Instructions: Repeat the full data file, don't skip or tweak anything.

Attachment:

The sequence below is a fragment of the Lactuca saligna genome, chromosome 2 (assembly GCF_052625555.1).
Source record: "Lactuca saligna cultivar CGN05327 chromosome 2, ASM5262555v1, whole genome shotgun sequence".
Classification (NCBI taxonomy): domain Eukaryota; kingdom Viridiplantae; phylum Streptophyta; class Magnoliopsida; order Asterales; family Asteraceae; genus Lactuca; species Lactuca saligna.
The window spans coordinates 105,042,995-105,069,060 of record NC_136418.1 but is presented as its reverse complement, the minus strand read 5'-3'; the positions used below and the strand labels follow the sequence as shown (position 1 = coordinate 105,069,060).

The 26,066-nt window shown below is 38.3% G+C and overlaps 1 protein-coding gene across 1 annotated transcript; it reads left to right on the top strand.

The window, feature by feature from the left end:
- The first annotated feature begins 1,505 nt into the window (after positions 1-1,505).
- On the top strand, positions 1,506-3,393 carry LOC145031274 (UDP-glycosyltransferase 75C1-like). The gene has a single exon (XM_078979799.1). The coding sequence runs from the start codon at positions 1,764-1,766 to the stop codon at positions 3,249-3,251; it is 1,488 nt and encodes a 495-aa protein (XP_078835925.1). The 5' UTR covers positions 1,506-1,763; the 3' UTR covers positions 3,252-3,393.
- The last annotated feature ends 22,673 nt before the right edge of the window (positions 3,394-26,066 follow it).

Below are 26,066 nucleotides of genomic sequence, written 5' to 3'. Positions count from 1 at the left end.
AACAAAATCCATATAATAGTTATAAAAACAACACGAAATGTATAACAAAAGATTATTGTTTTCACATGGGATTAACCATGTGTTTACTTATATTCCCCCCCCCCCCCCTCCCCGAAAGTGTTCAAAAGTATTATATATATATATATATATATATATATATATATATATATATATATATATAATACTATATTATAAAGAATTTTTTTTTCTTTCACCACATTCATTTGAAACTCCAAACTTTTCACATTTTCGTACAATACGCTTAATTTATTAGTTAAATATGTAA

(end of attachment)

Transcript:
The sequence below is a fragment of the Lactuca saligna genome, chromosome 2 (assembly GCF_052625555.1).
Source record: "Lactuca saligna cultivar CGN05327 chromosome 2, ASM5262555v1, whole genome shotgun sequence".
Classification (NCBI taxonomy): domain Eukaryota; kingdom Viridiplantae; phylum Streptophyta; class Magnoliopsida; order Asterales; family Asteraceae; genus Lactuca; species Lactuca saligna.
The window spans coordinates 105,042,995-105,069,060 of record NC_136418.1 but is presented as its reverse complement, the minus strand read 5'-3'; the positions used below and the strand labels follow the sequence as shown (position 1 = coordinate 105,069,060).

The 26,066-nt window shown below is 38.3% G+C and overlaps 1 protein-coding gene across 1 annotated transcript; it reads left to right on the top strand.

The window, feature by feature from the left end:
- The first annotated feature begins 1,505 nt into the window (after positions 1-1,505).
- On the top strand, positions 1,506-3,393 carry LOC145031274 (UDP-glycosyltransferase 75C1-like). The gene has a single exon (XM_078979799.1). The coding sequence runs from the start codon at positions 1,764-1,766 to the stop codon at positions 3,249-3,251; it is 1,488 nt and encodes a 495-aa protein (XP_078835925.1). The 5' UTR covers positions 1,506-1,763; the 3' UTR covers positions 3,252-3,393.
- The last annotated feature ends 22,673 nt before the right edge of the window (positions 3,394-26,066 follow it).

Below are 26,066 nucleotides of genomic sequence, written 5' to 3'. Positions count from 1 at the left end.
AACAAAATCCATATAATAGTTATAAAAACAACACGAAATGTATAACAAAAGATTATTGTTTTCACATGGGATTAACCATGTGTTTACTTATATTCCCCCCCCCCCCCCTCCCCGAAAGTGTTCAAAAGTATTATATATATATATATATATATATATATATATATATATATATATATATATAATACTATATTATAAAGAATTTTTTTTTCTTTCACCACATTCATTTGAAACTCCAAACTTTTCACATTTTCGTACAATACGCTTAATTTATTAGTTAAATATGTAA